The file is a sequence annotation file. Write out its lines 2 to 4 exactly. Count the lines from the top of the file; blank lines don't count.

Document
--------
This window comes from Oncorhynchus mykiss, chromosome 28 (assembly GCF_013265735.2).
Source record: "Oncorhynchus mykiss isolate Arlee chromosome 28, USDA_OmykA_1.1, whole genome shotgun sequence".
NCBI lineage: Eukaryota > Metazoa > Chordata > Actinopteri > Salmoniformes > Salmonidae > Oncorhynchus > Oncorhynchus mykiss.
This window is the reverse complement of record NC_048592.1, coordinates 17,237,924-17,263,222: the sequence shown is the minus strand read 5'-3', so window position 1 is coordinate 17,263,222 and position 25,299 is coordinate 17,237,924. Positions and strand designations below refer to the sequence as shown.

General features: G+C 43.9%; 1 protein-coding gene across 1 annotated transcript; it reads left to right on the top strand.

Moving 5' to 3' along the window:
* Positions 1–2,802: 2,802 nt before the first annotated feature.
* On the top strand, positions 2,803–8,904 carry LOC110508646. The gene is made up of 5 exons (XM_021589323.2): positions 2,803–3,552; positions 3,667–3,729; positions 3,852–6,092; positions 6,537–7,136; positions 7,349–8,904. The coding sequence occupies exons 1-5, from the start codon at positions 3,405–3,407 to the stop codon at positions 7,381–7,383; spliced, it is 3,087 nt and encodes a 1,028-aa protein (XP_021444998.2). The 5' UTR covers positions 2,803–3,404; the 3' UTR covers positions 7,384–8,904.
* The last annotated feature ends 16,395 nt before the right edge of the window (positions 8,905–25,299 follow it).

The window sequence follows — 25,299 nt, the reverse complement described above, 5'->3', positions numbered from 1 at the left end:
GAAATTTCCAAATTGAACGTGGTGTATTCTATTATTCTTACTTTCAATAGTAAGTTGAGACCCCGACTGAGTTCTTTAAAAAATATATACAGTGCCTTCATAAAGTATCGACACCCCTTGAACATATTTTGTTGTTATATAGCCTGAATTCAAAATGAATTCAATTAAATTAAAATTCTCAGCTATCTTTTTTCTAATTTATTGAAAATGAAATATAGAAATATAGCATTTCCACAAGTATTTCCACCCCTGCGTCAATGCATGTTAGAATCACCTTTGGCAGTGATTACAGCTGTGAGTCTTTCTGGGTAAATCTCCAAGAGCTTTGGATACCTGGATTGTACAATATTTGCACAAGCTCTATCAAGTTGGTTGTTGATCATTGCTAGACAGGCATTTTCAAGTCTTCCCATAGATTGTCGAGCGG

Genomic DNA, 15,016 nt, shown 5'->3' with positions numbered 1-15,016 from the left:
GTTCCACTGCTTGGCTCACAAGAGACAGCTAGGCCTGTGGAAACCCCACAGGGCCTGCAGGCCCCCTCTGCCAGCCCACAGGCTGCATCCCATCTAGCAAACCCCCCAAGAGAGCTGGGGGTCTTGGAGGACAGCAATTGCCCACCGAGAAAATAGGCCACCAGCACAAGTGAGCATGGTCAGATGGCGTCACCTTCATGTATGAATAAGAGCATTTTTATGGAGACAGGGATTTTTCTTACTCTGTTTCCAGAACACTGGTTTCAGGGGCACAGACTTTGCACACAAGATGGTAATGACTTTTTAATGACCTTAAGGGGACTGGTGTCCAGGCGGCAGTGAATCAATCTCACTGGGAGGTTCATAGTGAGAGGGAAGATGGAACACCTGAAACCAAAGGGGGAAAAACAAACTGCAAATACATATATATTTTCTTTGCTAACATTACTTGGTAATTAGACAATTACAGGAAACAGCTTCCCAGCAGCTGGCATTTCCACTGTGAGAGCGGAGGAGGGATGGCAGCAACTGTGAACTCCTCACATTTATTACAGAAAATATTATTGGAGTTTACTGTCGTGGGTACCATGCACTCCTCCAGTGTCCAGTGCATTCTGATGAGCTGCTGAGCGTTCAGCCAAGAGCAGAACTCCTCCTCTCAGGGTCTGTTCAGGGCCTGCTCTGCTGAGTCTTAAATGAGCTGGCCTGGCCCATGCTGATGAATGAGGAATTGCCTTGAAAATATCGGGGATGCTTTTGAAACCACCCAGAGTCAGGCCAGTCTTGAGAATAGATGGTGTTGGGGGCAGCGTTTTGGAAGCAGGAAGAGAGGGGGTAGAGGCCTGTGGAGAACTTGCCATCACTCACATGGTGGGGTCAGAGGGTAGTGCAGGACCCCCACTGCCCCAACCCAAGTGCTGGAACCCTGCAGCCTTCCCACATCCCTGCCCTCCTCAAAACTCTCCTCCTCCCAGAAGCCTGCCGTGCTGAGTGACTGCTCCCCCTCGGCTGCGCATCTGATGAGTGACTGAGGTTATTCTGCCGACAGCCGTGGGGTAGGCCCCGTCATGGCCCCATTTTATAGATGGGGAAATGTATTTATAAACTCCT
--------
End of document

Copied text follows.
Source record: "Oncorhynchus mykiss isolate Arlee chromosome 28, USDA_OmykA_1.1, whole genome shotgun sequence".
NCBI lineage: Eukaryota > Metazoa > Chordata > Actinopteri > Salmoniformes > Salmonidae > Oncorhynchus > Oncorhynchus mykiss.
This window is the reverse complement of record NC_048592.1, coordinates 17,237,924-17,263,222: the sequence shown is the minus strand read 5'-3', so window position 1 is coordinate 17,263,222 and position 25,299 is coordinate 17,237,924. Positions and strand designations below refer to the sequence as shown.